Egyptian Journal of Bronchology

ORIGINAL ARTICLE
Year
: 2019  |  Volume : 13  |  Issue : 5  |  Page : 575--579

Assessment of serum interleukin 6 level in patients with chronic obstructive pulmonary disease: is it related to disease severity?


Esmat A Abd Elnaby1, Samah S Abd Elnaiem1, Amira I Mostafa1, Dina Sabry2, Alshaimaa Rezk l R Alnaggar3, Mohamed K Haswa1,  
1 Department of Chest, Faculty of Medicine, Cairo University, Cairo, Egypt
2 Department of Biochemistry, Faculty of Medicine, Cairo University, Cairo, Egypt
3 Department of Internal Medicine, Faculty of Medicine, Cairo University, Cairo, Egypt

Correspondence Address:
MD Amira I Mostafa
Department of Chest Diseases, Faculty of Medicine, Cairo University, Cairo, P.O. Box 11562, 11562
Egypt

Abstract

Background Chronic obstructive pulmonary disease (COPD) is a common disease that can be prevented and even treated. It leads to high morbidity and mortality rates. Pro-inflammatory cytokines and oxidative radicals were found to be implicated in COPD pathogenesis. Objectives To measure serum level of interleukin 6 (IL-6) in patients with stable COPD and also to detect the relationship of IL-6 levels with COPD severity. Patients and methods A total of 50 patients having stable COPD, in addition to 20 healthy control individuals, were included in the study. History taking and clinical examination, BMI calculation, spirometry (postbronchodilator spirometry in COPD group), and 6-min walk test were done for all patients. Measurement of serum level of IL-6 was done by using the enzyme-linked immunosorbent assay. Results Serum level of IL-6 showed significantly higher concentrations among patients with COPD compared with healthy individuals [359.87±106.99 and 188.92±77.97 pg/ml, respectively; P<0.001]. An inverse nonsignificant correlation was found between serum level of IL-6 and 6-min walk test distance, forced expiratory volume in the 1 s, forced vital capacity, and maximum expiratory flow 25–75% predicted values. Mean IL-6 level was higher in the patients with severe and very severe COPD (371.75±103.12 pg/ml) compared with those with mild and moderate COPD (336.82±113.72 pg/ml) (P=0.291). Conclusion Serum level of IL-6 showed significant higher concentrations in patients with COPD when compared with control ones, but IL-6 level did not show significant correlation with the disease severity.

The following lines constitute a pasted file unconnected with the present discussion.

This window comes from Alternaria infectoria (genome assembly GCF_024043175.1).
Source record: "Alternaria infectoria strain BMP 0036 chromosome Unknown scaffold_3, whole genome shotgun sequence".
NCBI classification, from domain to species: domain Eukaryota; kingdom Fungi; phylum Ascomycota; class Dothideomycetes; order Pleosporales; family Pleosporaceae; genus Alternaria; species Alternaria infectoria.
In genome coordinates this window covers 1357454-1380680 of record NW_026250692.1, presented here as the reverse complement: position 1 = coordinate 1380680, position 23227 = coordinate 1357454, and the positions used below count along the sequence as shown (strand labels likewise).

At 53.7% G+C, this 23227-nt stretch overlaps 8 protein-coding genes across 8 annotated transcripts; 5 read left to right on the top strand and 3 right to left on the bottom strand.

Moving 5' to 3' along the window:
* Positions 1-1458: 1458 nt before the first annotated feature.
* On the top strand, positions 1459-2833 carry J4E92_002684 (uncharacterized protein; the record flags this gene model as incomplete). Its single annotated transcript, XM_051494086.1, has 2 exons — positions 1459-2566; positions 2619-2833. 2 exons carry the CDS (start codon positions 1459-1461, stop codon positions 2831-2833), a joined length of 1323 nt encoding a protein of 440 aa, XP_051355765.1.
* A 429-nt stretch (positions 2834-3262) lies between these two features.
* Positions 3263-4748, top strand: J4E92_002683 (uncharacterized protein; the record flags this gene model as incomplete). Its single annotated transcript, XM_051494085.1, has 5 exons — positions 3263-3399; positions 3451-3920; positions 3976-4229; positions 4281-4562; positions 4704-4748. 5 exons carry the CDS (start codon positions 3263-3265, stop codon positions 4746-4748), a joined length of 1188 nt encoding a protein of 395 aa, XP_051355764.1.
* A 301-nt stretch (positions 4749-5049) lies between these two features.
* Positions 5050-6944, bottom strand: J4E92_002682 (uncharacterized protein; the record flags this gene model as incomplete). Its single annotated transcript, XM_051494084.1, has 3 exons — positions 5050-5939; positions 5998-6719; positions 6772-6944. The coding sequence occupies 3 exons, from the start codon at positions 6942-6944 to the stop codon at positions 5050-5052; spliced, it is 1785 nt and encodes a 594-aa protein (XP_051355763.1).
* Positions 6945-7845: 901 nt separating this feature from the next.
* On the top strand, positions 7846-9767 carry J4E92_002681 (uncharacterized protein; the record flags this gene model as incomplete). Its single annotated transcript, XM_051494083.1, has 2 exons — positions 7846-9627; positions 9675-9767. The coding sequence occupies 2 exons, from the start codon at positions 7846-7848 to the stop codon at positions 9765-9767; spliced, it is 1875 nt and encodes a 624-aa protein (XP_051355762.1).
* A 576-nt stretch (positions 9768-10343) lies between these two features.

How to cite this article:
Abd Elnaby EA, Abd Elnaiem SS, Mostafa AI, Sabry D, Alnaggar AR, Haswa MK. Assessment of serum interleukin 6 level in patients with chronic obstructive pulmonary disease: is it related to disease severity?.Egypt J Bronchol 2019;13:575-579


How to cite this URL:
Abd Elnaby EA, Abd Elnaiem SS, Mostafa AI, Sabry D, Alnaggar AR, Haswa MK. Assessment of serum interleukin 6 level in patients with chronic obstructive pulmonary disease: is it related to disease severity?. Egypt J Bronchol [serial online] 2019 [cited 2020 Aug 12 ];13:575-579
Available from: http://www.ejbronchology.eg.net/text.asp?2019/13/5/575/276290


Full Text

 Introduction



Chronic obstructive pulmonary disease (COPD) is proved to be one of the diseases that lead to high morbidity and mortality rates [1]. It is also characterized by persistent inflammation complicated by irreversible airflow obstruction. This finally progresses to structural changes of the lungs [2]. COPD is now considered as a systemic inflammatory disorder associated with various extrapulmonary complications, like atherosclerosis, muscle wasting, weight loss, and cachexia [3].